was released the week of the attacks before the World Trade Centres in 2001 and topped the charts that week. As Middle Eastern (though Christians) figures in America at the time, they’d not have been blamed for reducing the volume somewhat, but they instead chose to turn the amps up. They could be said to be the heirs to the throne of rap-metal political idiots Rage Against The Machine. Then again, it could be said there’s a great deal more to System of a Down than one-trick ponies Rage. There’s even an inverted American flag in the booklet!
Never a band to rush art, System of a Down’s third studio album, Mezmerize
(of which Hypnotize
is the companion), came a full three and a half years after its predecessor, Toxicity
. For a band looking to capitalise on mainstream success, taking three years out to record a double album to be released over a six-month period seems like an odd choice. System of a Down are an odd band. They make odd music. By 2005, the nu-metal bubble had burst, which wasn’t an odd thing at all. Yet System of a Down became more popular than ever with the release of the single ‘B.Y.O.B.,’ leading the first instalment of the two-piece. So, we’re back to odd again. Mezmerize
was an unorthodox album by any standards. It was an anomaly by pop standards. Such mainstream success hadn’t greeted such an “alternative” band since Faith No More released Epic
in 1989. The album itself was more of the same. ‘Cigaro’ bore most resemblance to what had come before, a manic anthem which encompassed co
ck -worship and more co
ck-worship. In ‘B.Y.O.B.,’ the band jumped time signatures faster than the president-bound bile left their mouths. ‘Lost In Hollywood’ and ‘Radio/Video’ showed a lighter, more tender side to Daron’s songwriting, the latter reading like a Mr. Bungle track, an apparent tribute to childhood friends of his. Three years have clearly seen the band alter their sound significantly without, hopefully, losing what made them loved in the first place.
’s success seems to vindicate their decision to broaden their outlook, however the album has its critics. Appearances on MTV and its ilk has prompted some to label them sell-outs, while others attacked a perceived fall-off in quality of songwriting and musicianship. Some felt the band had lost their heavy edge of old. Hypnotize
is, essentially, the other half of Mezmerize
. We’re left in no doubt of the fact with opening track ‘Attack’, which essentially rehashes the guitar riffs in ‘B.Y.O.B.’ and ‘Sad Statue,’ re-casting the directed anti-government angst of the former. It has all the hallmarks of that track as well; a thrashy riff, Serj’s clear, virulent vocal and the barely-concealed lyrics. Hypnotize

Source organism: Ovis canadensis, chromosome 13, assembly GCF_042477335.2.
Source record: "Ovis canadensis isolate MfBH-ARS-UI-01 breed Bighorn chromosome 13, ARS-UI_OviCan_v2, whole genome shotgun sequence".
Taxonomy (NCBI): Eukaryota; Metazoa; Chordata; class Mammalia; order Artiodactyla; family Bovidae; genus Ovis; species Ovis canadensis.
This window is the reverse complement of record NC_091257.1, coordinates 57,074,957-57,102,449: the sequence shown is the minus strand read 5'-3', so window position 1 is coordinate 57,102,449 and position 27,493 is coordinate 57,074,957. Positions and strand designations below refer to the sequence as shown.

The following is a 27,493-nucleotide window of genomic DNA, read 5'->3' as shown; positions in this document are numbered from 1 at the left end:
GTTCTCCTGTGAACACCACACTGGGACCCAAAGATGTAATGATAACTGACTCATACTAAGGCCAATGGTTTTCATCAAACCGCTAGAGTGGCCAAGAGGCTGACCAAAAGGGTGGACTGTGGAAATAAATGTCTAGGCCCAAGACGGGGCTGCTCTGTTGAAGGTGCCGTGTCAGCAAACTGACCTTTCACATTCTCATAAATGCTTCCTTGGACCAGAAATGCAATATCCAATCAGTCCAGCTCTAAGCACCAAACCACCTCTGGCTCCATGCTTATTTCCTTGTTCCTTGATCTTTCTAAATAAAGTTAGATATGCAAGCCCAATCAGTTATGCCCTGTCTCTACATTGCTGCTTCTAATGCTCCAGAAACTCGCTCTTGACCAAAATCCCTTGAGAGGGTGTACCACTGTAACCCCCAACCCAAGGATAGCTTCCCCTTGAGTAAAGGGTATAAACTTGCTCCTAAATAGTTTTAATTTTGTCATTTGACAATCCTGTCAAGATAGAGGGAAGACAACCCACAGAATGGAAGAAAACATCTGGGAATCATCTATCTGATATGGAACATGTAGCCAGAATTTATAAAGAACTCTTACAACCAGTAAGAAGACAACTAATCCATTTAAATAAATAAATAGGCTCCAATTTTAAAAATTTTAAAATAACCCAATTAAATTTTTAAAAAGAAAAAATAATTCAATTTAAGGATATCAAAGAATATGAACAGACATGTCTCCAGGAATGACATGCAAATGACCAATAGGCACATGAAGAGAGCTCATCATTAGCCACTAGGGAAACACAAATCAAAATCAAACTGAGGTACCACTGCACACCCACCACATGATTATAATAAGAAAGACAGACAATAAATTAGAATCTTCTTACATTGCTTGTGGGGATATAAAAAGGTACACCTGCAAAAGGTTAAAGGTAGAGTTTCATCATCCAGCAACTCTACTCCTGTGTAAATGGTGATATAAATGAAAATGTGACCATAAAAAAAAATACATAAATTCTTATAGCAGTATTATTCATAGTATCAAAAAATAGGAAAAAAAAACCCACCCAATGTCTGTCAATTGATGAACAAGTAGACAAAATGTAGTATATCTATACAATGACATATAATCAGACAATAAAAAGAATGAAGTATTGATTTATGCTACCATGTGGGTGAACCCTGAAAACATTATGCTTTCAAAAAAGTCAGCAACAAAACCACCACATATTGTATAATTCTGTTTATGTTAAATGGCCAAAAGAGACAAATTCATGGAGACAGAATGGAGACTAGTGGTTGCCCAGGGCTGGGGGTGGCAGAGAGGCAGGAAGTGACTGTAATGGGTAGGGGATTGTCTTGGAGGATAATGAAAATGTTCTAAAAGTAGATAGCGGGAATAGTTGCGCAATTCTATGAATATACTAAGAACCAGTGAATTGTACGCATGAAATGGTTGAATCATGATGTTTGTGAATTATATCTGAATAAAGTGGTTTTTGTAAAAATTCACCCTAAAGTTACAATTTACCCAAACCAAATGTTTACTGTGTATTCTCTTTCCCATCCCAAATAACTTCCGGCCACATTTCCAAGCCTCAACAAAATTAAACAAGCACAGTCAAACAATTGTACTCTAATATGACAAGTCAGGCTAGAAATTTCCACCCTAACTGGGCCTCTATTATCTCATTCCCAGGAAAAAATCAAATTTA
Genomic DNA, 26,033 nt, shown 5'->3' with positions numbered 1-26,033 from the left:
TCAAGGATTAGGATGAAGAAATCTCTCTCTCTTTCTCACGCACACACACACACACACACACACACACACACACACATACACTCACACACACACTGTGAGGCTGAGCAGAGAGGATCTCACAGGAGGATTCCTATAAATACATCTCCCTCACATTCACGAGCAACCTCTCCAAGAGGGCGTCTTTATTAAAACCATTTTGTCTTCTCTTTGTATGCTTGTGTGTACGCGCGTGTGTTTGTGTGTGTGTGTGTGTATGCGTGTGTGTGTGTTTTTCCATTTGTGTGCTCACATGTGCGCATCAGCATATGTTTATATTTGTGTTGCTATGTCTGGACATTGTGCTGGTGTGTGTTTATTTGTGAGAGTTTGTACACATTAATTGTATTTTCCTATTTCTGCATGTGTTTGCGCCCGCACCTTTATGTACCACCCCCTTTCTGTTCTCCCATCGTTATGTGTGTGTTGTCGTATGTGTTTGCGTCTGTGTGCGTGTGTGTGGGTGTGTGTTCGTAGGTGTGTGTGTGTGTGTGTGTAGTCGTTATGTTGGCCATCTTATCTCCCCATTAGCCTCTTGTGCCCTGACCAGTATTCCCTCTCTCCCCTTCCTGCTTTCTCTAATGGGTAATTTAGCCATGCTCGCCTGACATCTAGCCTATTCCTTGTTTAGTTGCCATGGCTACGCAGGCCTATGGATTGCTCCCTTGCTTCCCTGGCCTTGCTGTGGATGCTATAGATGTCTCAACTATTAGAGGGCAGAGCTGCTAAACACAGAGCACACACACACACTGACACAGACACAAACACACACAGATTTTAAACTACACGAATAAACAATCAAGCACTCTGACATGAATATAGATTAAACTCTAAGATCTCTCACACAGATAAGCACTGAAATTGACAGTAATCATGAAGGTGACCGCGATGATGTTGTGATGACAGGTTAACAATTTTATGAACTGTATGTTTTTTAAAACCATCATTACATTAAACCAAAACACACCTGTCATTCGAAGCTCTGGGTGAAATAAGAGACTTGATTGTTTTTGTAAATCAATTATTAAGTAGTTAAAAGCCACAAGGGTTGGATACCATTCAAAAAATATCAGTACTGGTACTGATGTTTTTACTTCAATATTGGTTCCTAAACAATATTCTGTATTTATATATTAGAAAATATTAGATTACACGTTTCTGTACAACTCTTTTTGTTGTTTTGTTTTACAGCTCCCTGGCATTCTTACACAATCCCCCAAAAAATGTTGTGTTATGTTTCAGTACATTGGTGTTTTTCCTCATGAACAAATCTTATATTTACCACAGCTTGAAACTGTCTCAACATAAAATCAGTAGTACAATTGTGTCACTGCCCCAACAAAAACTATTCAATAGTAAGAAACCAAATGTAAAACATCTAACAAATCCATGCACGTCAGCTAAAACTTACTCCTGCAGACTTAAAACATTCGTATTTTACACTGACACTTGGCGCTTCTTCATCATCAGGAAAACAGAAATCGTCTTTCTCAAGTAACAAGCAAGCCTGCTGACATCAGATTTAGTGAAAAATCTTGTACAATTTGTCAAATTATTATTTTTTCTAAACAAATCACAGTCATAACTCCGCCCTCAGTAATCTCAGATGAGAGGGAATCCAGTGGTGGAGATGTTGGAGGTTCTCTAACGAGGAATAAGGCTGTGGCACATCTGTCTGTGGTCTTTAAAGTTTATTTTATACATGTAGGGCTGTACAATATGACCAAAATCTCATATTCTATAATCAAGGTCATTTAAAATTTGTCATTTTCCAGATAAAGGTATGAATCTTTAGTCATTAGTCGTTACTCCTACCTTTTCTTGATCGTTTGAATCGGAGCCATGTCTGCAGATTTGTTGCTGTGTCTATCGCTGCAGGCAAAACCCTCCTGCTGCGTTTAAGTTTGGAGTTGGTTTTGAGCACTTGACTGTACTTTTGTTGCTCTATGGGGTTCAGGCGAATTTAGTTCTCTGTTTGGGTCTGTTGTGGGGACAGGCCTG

truly picks up where Mezmerize
Onward Christian soldier to the next track, the wistfully entitled ‘Dreaming’, though it is anything but. Furious choreographed rhythmic riffing and drumming betray the band’s thrash roots as Serj does what he does best, deliver a multitude of unconnected, polysyllabic words-as-daggers in what is easily the best lyric on the album. Serj, incidentally, deserves extra credit for making the phrase [i]”you went beyond” sound like “you left the iron on.” Knowing the truth, the song is cast in an entirely different light.
‘Tentative’ further illustrates System’s political paranoia, delivered with eloquence by way of dirty guitars and aggressive, half-rapped dual vocals. The song is once again quite strong lyrically, with a few controversial but nonetheless effective lines, such as the opening phrase: “Superstition taking all of us for a ride/Mines overtaken by the signs of the Right.” ‘Stealing Society’ and ‘U-Fig’, conversely, are lyrical black holes. The former is lazy lyrically and lazy musically and barely worthy of the cutting room floor. The latter more than makes up for it, being as it is a contender for my favourite track on the album. After a brief, folky guitar intro, the track explodes with a vicious guitar riff and Serj baying for blood, directing his malice toward “pathetic flag waving ignorant geeks,” right before he declares his desire to cannibalise them. See what I mean about baying for blood? The refrain of “beat ‘em beat ‘em beat ‘em beat ‘em” involves Serj flipping his lip up and down really quickly. A child-like innovation.